The tale of cross-dressing pirates Anne Bonny and Mary Read continues to fascinate. They enter history as part of Calico Jack Rackham’s piratical band and were spared their lives after being found guilty of piracy in Santiago de la Vega, Jamaica, in 1720, after they “pleaded their bellies.” Pregnant pirates . . . that’s a notion.
There have been numerous novels, plays, poems, songs, and films about them throughout the year, and I have just come across a new title: Christopher John Farley’s Kingston by Starlight. Farley, a native Jamaican, is a senior editor at Time magazine. Jennifer Mattson, writing for Booklist, had this to say about the novel when it was originally published a couple of years ago:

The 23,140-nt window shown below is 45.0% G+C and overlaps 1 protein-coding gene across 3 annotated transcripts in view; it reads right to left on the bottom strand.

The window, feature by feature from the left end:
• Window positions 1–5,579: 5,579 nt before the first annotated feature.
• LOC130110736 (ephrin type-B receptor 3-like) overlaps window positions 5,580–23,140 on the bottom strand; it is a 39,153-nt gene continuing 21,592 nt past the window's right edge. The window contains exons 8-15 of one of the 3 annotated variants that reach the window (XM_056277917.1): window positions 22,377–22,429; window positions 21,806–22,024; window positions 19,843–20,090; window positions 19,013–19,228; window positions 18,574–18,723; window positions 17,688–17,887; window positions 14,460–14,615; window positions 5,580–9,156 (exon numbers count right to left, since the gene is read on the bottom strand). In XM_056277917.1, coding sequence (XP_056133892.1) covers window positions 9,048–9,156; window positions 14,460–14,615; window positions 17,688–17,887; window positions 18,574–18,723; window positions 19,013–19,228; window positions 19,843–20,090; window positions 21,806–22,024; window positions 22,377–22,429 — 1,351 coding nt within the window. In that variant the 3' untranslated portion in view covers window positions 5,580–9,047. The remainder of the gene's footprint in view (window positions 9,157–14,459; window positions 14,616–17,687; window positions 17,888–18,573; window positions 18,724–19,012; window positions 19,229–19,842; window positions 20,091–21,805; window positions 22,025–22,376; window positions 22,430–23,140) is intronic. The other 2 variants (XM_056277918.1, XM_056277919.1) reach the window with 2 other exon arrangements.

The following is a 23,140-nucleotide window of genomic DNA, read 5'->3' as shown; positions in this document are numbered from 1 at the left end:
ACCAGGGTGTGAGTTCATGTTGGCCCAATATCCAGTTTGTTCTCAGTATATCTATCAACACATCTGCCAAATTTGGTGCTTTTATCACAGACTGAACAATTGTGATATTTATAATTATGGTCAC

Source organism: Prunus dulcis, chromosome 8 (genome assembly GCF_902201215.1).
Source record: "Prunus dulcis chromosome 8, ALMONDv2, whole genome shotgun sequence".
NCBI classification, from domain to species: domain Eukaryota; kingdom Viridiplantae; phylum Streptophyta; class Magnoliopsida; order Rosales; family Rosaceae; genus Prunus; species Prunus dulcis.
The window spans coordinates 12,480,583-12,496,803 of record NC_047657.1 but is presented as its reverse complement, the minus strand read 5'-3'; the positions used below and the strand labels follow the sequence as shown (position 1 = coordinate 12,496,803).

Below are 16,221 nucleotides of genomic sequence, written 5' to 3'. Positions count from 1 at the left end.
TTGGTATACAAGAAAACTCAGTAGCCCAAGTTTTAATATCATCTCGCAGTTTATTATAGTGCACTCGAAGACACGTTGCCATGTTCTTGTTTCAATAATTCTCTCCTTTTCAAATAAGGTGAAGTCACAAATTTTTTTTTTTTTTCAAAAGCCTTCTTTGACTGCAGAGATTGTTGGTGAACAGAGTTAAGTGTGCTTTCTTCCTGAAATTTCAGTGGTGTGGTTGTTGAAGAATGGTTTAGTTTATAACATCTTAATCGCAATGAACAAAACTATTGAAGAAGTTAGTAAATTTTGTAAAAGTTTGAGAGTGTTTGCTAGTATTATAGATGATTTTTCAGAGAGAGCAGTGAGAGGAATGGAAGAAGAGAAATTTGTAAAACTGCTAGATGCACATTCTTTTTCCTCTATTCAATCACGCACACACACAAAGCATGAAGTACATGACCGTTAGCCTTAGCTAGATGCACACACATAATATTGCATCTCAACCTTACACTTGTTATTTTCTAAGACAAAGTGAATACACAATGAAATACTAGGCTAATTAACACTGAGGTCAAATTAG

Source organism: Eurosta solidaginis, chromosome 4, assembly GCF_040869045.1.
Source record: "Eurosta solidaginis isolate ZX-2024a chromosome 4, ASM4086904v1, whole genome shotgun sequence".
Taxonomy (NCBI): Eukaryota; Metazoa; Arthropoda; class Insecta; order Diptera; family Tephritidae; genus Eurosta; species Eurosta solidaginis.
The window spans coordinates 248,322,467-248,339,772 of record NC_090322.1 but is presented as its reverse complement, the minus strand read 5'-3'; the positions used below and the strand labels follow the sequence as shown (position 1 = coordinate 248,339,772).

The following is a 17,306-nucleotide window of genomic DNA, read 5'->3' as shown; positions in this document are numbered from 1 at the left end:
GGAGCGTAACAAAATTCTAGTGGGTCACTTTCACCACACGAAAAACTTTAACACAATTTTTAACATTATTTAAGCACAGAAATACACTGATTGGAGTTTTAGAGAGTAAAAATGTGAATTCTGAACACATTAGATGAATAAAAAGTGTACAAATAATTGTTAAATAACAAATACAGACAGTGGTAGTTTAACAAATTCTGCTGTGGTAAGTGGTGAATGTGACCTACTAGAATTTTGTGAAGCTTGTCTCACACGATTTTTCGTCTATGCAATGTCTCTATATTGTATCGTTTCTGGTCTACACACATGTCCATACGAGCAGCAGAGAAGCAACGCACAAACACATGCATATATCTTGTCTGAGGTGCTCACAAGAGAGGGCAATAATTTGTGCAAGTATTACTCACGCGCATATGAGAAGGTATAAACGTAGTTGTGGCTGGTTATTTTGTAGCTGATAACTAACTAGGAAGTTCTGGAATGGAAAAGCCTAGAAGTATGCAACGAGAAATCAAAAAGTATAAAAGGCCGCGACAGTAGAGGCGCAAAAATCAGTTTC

Aboard the eighteenth-century pirate sloop William, officers routinely berated underlings as “sea-bitches” instead of “sea-dogs.” For crew members Bonny and Read, the insult was technically more accurate. History knows them as Ann Bonny and Mary Read, both of whom served in disguise under an iconic pirate of the Caribbean, Calico Jack Rackham. Guided as much by his imagination as by historical fact, Farley adopts the perspective of Bonny in her dotage, recounting her peculiar path from Ireland to the Bahamas, where she boldly opts to plunge into the “churning cauldron of manhood stirred by Poseidon’s staff.” There are stretches of surprisingly dead water despite the swashbuckling subject; Farley’s portrayal of the tedium of the seafaring life is realistic but not particularly exciting, and he overindulges his interest in the social history of outsiders, dwelling particularly on how Bonny’s extra-dark skin (an invented detail?) intensified her alienation from mainstream society. Seaworthy, if not particularly fleet, this will gratify fans of maritime yarns, while the subversive protagonist and homoerotic themes–they are, after all, sailors–should attract an even broader readership.